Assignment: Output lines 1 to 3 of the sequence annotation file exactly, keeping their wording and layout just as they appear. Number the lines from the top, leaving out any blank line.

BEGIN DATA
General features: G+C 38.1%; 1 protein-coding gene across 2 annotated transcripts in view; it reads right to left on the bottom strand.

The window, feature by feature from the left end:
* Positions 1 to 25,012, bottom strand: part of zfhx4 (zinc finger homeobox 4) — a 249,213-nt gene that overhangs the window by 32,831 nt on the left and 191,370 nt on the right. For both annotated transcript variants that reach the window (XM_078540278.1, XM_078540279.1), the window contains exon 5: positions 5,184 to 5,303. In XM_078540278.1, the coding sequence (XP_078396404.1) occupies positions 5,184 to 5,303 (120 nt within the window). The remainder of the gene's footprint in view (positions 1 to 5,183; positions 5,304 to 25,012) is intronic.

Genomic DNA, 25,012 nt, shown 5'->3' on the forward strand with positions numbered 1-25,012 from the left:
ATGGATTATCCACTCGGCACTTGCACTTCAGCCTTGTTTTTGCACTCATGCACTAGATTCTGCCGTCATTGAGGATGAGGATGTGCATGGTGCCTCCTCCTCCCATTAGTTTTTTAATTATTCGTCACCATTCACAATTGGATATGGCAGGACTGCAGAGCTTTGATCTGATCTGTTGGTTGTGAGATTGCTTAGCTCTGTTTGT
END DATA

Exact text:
General features: G+C 38.1%; 1 protein-coding gene across 2 annotated transcripts in view; it reads right to left on the bottom strand.

The window, feature by feature from the left end:
* Positions 1 to 25,012, bottom strand: part of zfhx4 (zinc finger homeobox 4) — a 249,213-nt gene that overhangs the window by 32,831 nt on the left and 191,370 nt on the right. For both annotated transcript variants that reach the window (XM_078540278.1, XM_078540279.1), the window contains exon 5: positions 5,184 to 5,303. In XM_078540278.1, the coding sequence (XP_078396404.1) occupies positions 5,184 to 5,303 (120 nt within the window). The remainder of the gene's footprint in view (positions 1 to 5,183; positions 5,304 to 25,012) is intronic.